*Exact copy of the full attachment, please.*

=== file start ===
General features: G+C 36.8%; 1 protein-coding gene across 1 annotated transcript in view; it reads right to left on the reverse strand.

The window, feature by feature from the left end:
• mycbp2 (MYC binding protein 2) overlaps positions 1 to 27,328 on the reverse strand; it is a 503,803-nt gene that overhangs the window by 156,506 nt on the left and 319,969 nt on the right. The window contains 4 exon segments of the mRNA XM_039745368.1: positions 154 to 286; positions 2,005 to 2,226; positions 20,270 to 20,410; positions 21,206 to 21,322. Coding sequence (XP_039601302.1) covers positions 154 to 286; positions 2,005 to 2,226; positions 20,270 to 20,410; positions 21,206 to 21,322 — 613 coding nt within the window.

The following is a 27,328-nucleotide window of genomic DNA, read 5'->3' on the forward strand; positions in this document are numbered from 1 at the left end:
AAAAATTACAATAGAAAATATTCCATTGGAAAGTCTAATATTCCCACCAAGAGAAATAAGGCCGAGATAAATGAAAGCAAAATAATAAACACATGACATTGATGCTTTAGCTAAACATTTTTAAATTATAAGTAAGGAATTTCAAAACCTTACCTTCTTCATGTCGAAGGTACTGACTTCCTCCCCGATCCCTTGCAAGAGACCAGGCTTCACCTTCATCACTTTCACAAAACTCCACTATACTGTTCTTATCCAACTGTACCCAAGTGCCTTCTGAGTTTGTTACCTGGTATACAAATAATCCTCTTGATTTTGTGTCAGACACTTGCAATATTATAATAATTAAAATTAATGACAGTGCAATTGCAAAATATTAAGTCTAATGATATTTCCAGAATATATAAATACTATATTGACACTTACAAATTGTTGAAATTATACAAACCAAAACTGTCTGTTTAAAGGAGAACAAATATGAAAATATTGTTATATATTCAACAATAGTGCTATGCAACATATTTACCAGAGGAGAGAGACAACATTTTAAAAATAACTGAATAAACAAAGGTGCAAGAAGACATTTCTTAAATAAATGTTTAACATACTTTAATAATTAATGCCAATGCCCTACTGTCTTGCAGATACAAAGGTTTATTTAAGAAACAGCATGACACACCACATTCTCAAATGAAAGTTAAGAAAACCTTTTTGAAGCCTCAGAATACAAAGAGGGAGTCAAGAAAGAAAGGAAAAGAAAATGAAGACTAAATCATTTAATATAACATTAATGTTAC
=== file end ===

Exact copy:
General features: G+C 36.8%; 1 protein-coding gene across 1 annotated transcript in view; it reads right to left on the reverse strand.

The window, feature by feature from the left end:
• mycbp2 (MYC binding protein 2) overlaps positions 1 to 27,328 on the reverse strand; it is a 503,803-nt gene that overhangs the window by 156,506 nt on the left and 319,969 nt on the right. The window contains 4 exon segments of the mRNA XM_039745368.1: positions 154 to 286; positions 2,005 to 2,226; positions 20,270 to 20,410; positions 21,206 to 21,322. Coding sequence (XP_039601302.1) covers positions 154 to 286; positions 2,005 to 2,226; positions 20,270 to 20,410; positions 21,206 to 21,322 — 613 coding nt within the window.

The following is a 27,328-nucleotide window of genomic DNA, read 5'->3' on the forward strand; positions in this document are numbered from 1 at the left end:
AAAAATTACAATAGAAAATATTCCATTGGAAAGTCTAATATTCCCACCAAGAGAAATAAGGCCGAGATAAATGAAAGCAAAATAATAAACACATGACATTGATGCTTTAGCTAAACATTTTTAAATTATAAGTAAGGAATTTCAAAACCTTACCTTCTTCATGTCGAAGGTACTGACTTCCTCCCCGATCCCTTGCAAGAGACCAGGCTTCACCTTCATCACTTTCACAAAACTCCACTATACTGTTCTTATCCAACTGTACCCAAGTGCCTTCTGAGTTTGTTACCTGGTATACAAATAATCCTCTTGATTTTGTGTCAGACACTTGCAATATTATAATAATTAAAATTAATGACAGTGCAATTGCAAAATATTAAGTCTAATGATATTTCCAGAATATATAAATACTATATTGACACTTACAAATTGTTGAAATTATACAAACCAAAACTGTCTGTTTAAAGGAGAACAAATATGAAAATATTGTTATATATTCAACAATAGTGCTATGCAACATATTTACCAGAGGAGAGAGACAACATTTTAAAAATAACTGAATAAACAAAGGTGCAAGAAGACATTTCTTAAATAAATGTTTAACATACTTTAATAATTAATGCCAATGCCCTACTGTCTTGCAGATACAAAGGTTTATTTAAGAAACAGCATGACACACCACATTCTCAAATGAAAGTTAAGAAAACCTTTTTGAAGCCTCAGAATACAAAGAGGGAGTCAAGAAAGAAAGGAAAAGAAAATGAAGACTAAATCATTTAATATAACATTAATGTTAC